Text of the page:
• The harvest will replenish both market supply and household stocks among producers. The main maize and secondary rice crops are expected to be higher than the five-year average. While rice and maize imports are expected to decline due to increased domestic production, imported volumes of other cereals and vegetable oil are expected to be above 2022 and the five-year average.
    • The loss in the value of the local currency is expected to slow down compared to 2022 from June to September, due to the Central Bank's interventions in the foreign exchange market, Chevron's active participation in the sale of foreign currency, and the stability of foreign currency inflows from oil sales. A reduction in the value of VED is expected with the seasonal increase in public spending, especially from October to January.
    • The monthly inflation rate is projected to remain below 10 percent from July to September but will tend to increase between October and January based on the increase in public spending associated with the payment of double salaries and the Sistema de la Patria bonuses. Monthly inflation is projected to stay be below 20 percent from October to January, however. Year-on-year inflation will likely remain high, although below 2022 levels and below 400 percent.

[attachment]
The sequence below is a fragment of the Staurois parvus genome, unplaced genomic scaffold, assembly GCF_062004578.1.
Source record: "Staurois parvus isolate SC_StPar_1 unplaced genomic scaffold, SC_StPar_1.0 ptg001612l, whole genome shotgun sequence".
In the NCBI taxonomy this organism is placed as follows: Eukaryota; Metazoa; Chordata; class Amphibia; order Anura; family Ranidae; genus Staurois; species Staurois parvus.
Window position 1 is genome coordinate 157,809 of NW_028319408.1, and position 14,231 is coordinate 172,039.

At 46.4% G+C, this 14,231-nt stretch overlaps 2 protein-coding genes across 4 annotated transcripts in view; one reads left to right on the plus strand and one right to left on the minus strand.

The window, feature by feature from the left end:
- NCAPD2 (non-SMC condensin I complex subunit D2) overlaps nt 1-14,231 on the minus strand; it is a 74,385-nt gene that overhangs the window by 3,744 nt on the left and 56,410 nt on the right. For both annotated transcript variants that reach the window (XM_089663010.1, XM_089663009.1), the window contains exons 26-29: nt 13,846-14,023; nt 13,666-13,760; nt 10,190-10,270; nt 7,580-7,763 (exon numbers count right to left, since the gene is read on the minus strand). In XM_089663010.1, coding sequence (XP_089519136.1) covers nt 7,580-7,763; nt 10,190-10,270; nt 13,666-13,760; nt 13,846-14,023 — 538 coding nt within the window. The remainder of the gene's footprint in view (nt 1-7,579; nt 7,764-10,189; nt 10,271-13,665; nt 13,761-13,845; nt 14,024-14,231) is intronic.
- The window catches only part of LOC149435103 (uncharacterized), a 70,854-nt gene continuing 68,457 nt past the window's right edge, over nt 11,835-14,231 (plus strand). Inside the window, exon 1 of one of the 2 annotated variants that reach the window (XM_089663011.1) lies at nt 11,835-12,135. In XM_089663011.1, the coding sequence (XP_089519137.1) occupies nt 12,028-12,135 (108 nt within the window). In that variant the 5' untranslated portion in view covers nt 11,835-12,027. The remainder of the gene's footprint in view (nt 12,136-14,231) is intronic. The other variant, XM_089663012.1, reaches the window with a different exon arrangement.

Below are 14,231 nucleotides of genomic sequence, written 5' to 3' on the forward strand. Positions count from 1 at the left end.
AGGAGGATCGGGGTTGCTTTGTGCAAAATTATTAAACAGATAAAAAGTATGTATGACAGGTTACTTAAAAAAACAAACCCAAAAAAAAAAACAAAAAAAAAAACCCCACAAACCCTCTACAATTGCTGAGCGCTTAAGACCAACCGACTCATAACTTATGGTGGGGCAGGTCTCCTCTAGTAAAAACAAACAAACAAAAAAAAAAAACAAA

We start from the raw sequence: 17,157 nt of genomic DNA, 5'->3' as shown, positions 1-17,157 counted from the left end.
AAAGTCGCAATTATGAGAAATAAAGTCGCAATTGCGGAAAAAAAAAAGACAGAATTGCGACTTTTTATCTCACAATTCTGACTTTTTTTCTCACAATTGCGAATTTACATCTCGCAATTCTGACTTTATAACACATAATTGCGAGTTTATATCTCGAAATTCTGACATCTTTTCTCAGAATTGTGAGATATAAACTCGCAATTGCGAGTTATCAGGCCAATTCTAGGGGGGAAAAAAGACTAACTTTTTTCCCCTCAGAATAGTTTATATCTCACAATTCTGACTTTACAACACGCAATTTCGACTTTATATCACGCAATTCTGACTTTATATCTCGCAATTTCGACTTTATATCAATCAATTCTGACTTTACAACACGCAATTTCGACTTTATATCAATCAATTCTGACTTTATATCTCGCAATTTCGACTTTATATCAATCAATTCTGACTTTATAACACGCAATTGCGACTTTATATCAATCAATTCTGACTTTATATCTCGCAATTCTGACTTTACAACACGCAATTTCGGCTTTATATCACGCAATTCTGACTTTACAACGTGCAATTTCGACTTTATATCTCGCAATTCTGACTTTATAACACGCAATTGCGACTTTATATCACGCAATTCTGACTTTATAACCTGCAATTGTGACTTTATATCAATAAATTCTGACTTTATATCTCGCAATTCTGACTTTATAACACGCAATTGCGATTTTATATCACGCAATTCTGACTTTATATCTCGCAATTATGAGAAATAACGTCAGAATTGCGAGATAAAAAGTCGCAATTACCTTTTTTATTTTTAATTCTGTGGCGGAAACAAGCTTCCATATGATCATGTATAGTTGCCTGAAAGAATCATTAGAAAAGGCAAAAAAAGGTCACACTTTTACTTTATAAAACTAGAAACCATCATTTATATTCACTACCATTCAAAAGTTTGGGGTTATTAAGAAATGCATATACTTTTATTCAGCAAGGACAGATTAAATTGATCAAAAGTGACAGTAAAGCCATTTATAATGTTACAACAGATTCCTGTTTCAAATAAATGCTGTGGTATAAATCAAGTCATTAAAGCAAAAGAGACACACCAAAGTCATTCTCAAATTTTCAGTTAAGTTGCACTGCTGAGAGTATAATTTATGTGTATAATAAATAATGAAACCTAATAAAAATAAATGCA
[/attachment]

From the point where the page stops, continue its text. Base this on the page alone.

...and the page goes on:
• Although the government normally imposes a seasonal and annual increase in the minimum wage and the Social Protection System, it does not plan to do so for the rest of the year due to the increase in the Cesta Ticket and the Bono Contra la Guerra Económica. As a result, benefits and income are expected to remain stable and will only increase seasonally between October and January.


    Projected outlook through January 2024

    Domestic and imported food supply: Food availability is expected to remain stable, with markets well supplied. Rice and maize production have improved relative to 2022 and the five-year average, although it remains below 2013 (the pre-economic-crisis baseline year). This is anticipated to result in improved food consumption, the sale of surplus grain at the household level, and a relative reduction in imports of maize and rice to meet domestic demand. However, 60 percent of the food supply typically depends on official and unofficial imports. Import demand is expected to peak during the lean season between July and September, when rural households, in addition to urban households, increasingly purchase their food from the market, mainly imported products and some less preferred substitute foods (rather than maize or rice). With respect to wheat and pasta, imports are expected to grow compared to 2022 due to a better price for imported products and the closure of the largest mill in Venezuela.